This tree contains Atmel AVR assembly code for AVR-based 3-phase sensor-less motor electronic speed control (ESC) boards. This work is based on Bernhard Konze's "tp-18a" code, with significant modifications. Please see tgy.asm for Bernhard's license.
Patches and comments are always welcome! Let me know how it goes!
- 16MHz operation on most boards
- 16-bit output PWM with full clock rate resolution (~18kHz PWM with a POWER_RANGE of 800 steps)
- 24-bit timing and PWM pulse tracking at full clock rate resolution
- ICP-based pulse time recording (on supported hardware) for zero throttle jitter
- Immediate PWM input to PWM output for best possible multicopter response (eg: ideal for tricopters, quadcopters, etc., but NOT where where slow-start or really any significant current limiting is needed!)
- Accepts any PWM update rate (minimum ~5microseconds PWM low time)
- Optimized interrupt code (very low minimum PWM and reduced full throttle bump)
- Configurable board pin assignments by include file
- Smooth starting in most cases
- Forward and reverse commutation supported, including RC-car style reverse-neutral-forward PWM ranges, with optional braking
See http://wiki.openpilot.org/display/Doc/RapidESC+Database and/or https://docs.google.com/spreadsheet/ccc?key=0AhR02IDNb7_MdEhfVjk3MkRHVzhKdjU1YzdBQkZZRlE for a more complete list. Some board pictures here: http://0x.ca/sim/esc/
Tested boards by target:
- AfroESC 2 (prototype)
- Hobby King Birdie 70A (BIRD-60A)
- Hobby King 6A (HK_261000001)
- Hobby King 10A (HK_261000002)
- Hobby King 40A (F-40A)
- Hobby King 60A (F-60A)
- Hobby King 20A (F-20A)
- Hobby King 30A (F-30A)
- Hobby King BlueSeries 40A (and some Mystery 40A boards)
- Pulso Advance Plus DLU40A with opto-isolated inverted PWM input
- Hobby King SS Series 190-200A (HK-SS200ALV)
- Keda 12A rev B with inverted PWM input (30A should also work)
- Hobby King Red Brick 50A (RB50-ESC)
- Hobby King Red Brick 70A (RB70A)
- Hobby King Red Brick 200A (RB200A) TQFP black board
- Hobby King Red Brick 200A (RB200A-BTO) MLF green board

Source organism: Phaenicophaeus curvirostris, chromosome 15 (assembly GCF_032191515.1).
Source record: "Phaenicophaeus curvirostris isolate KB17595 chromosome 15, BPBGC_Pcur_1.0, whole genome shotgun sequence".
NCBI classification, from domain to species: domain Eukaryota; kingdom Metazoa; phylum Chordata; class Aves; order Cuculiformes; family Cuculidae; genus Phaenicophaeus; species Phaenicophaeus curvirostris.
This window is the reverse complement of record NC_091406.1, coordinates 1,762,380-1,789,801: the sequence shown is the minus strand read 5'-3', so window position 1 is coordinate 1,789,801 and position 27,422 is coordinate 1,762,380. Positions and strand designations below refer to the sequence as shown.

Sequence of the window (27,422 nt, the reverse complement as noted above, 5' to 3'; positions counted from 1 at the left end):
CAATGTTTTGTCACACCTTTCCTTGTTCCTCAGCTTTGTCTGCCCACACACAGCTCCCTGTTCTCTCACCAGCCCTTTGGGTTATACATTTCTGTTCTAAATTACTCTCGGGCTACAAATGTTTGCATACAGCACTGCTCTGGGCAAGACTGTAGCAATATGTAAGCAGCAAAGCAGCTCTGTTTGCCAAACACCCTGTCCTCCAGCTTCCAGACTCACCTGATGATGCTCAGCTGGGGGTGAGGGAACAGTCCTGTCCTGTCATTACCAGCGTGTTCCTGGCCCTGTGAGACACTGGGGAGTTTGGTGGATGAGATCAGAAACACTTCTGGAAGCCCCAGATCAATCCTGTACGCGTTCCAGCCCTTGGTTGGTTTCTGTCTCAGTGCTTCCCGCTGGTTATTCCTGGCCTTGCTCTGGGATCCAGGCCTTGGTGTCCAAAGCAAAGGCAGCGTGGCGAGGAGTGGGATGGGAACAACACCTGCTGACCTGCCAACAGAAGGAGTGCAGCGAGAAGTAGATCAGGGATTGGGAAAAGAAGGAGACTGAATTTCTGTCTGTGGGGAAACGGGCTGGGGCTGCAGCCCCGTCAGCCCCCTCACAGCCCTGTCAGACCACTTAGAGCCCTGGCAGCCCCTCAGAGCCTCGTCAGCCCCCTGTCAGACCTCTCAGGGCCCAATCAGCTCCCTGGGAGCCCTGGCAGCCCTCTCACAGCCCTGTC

- RCTimer 50A
- Original TowerPro 17A, 25A
- Hobby King SS models without "-HW" in part number
- Above modified for I2C input (old ADC4 routed to ADC1)
- tgy (these boards typically have no external resonator):
- Original TowerPro 18A
- Original Turnigy Basic and Turnigy Plush 10A, 18A, and 25A (Hobbywing OEM)
- RCTimer 10A, 18A, 20A, 30A, 40A (18A, 20A, 30A are same board with more or less FETs)
- Hobby King SS models with "-HW" in part number
- Original Turnigy Plush 6A
- Newer TowerPro 25A
- If it breaks, you get to keep both pieces!
- Use at your own risk, and always test first without propellers!
- New Turnigy Plush, Basic, Sentry and Pentium boards (Hobbywing OEM) have all switched to SiLabs C8051F334, d'oh!
- If your ESC has 6 pads and an AVR, it's probably compatible; the pads are MOSI, MISO, SCLK, GND, VCC, and RESET. If it has 4 pads, it is probably a newer SiLabs-based one, for which this code will not work. (Except HK_261000001 which has 4 pads but has an AVR.)
- I build and maintain this in Linux with avra (1.3.0 or newer). Patches welcome for AVR Studio APS files, etc.
- The TowerPro/Turnigy Plush type boards typically do not come with external oscillators, which means their frequency drifts a bit with temperature and between boards. Multicopters and RC-car/boat controllers (with a neutral deadband) would probably be better on a board with an external oscillator. The Mystery/BlueSeries boards typically have them, as well as most higher current boards.